International Commercial Terms Document - T

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Taking in charge: Receipt of goods by carrier from shipper.

Tare weight: The weight of a container and packing materials which excludes the weight of the goods it contains.

Tariff: A tax applied to goods transported from one customs area to another, or on imported products. Tariffs can be imposed to raise income for a country or to limit import competition.

Tax Lease: A lease wherein the lessor recognizes the tax incentives provided by the tax laws for investment and ownership of equipment. Generally, the lease rate factor on tax leases is reduced to reflect the lessor's recognition of this tax incentive.

Technology Transfer: Through trade or capital flight, the movement or sharing of technology.

TEU: A twenty-foot Equivalent Unit, or 20-foot dry-cargo container.

Telegraphic transfer: Payment instruction sent from one bank to another by electronic means, either SWIFT or telex. This is generally the method of choice for urgent or high-value payments.

Term bill: A bill of exchange on which payment is due at a future date. This is sometimes called a tenor bill.

Through bill of lading: A single bill of lading converting both the domestic and international carriage of an export shipment. An air waybill is essentially a through bill of lading used for air shipments. On the other hand, ocean shipments usually require two documents - an inland bill of lading for domestic carriage and an ocean bill of lading for international shipment.

Time draft: A draft that matures either a certain numbe of days after acceptance or a certain number of days after the date of the draft.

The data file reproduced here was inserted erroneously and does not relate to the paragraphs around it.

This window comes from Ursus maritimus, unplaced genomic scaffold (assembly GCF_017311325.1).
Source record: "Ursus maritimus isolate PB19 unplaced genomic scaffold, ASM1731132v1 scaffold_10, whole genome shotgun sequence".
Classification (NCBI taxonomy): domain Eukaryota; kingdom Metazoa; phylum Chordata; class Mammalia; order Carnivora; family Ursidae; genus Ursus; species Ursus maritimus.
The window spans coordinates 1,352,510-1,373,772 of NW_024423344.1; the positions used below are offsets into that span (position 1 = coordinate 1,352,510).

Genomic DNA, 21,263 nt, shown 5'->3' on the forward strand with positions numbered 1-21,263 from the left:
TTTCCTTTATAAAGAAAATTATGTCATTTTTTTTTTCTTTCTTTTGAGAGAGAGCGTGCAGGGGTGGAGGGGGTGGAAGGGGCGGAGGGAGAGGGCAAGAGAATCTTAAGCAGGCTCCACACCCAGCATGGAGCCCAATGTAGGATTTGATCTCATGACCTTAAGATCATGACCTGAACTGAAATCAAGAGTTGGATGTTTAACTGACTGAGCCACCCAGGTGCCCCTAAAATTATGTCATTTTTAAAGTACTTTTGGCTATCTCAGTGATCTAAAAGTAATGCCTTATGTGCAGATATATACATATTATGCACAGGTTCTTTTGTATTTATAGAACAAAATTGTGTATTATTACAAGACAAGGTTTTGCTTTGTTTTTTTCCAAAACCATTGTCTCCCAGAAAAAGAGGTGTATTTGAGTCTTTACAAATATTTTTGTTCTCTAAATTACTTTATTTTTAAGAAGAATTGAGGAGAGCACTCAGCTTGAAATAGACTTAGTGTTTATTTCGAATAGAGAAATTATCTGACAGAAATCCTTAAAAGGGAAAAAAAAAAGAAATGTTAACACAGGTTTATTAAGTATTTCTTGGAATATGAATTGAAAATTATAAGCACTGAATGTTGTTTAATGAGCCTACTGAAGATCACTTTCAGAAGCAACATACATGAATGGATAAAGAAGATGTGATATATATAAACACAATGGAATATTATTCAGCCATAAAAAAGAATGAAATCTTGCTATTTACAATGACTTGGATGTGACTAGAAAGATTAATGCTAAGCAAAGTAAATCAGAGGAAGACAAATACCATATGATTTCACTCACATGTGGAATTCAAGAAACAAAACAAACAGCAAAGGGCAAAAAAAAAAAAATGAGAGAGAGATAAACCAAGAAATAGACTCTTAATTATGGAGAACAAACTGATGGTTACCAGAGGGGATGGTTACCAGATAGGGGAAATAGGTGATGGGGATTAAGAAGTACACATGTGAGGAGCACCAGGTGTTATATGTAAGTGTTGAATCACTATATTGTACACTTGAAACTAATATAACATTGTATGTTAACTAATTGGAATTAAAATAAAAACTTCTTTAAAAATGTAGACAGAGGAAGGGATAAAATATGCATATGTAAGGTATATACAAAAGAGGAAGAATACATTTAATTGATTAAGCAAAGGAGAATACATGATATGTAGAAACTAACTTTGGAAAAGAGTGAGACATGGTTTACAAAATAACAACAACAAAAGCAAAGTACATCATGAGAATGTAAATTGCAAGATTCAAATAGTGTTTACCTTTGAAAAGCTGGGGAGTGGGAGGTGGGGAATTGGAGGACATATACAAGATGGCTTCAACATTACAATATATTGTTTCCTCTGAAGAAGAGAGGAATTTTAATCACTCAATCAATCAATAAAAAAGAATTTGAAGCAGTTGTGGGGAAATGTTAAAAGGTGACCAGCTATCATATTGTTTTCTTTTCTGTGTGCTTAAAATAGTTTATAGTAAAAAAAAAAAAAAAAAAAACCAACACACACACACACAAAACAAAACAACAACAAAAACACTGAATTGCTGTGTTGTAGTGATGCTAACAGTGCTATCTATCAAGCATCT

Title document: A document granting title. It can also include a transport document in which the bearer has title to the goods, and so can claim them from the carrier at their destination.

To order: Usually means a direction transferring ownership rights - an endorsement. On a bill of exchange 'order' or 'to order' means that the drawer directs payment to be made to another party (usually a bank). On a bill of lading, 'order' or 'to order' assigns title to the goods to another party.

Trac Lease: A tax-oriented lease of motor vehicles or trailers that contains a terminal rental adjustment clause and otherwise complies with the requirements of the tax laws.

Trademark: A registration process under which a name, logo, or characteristic can be identified as exclusive.

Transferable letter of credit: A letter of credit part of whose value can be transferred to another party

Transhipment: Transfer of goods from one vessel to another during its journey. Some letters of credit prohibit this.

Transparency: The concept of making trade-related administrative processes easier to follow, including opening them to public scrutiny and subject to clear methods of challenge or amendment.

Transport document: Document given by the carrier to the shipper (seller) This document serves as receipt for the goods during shipment and as evidence of a carriage contract. The transport document MAY also serve as a document of title.

Transaction Statement: A document that clearly outlines the terms and conditions agreed upon between an importer and an exporter.

Transshipment: The practice of shipping a good into a third country and re-exporting it to another market as a product of the third country.

True Lease: A type of transaction that qualifies as a lease under the Internal Revenue Code. It allows the lessor to claim ownership and the lessee to claim rental payments as tax deductions.

Trust Receipt: Release of merchandise by a bank to a buyer in which the bank retains title to the goods. The buyer is obligated to maintain the goods-or the proceeds from their sale-distinct from the remainder of his assets and to hold them ready for repossession by the bank.

Trustee: A bank or trust company that holds title to or a security interest in leased property for the benefit of the lessee, lessor, and/or creditors of the lessor. A leveraged lease often has two trustees: an owner trustee and an indenture trustee.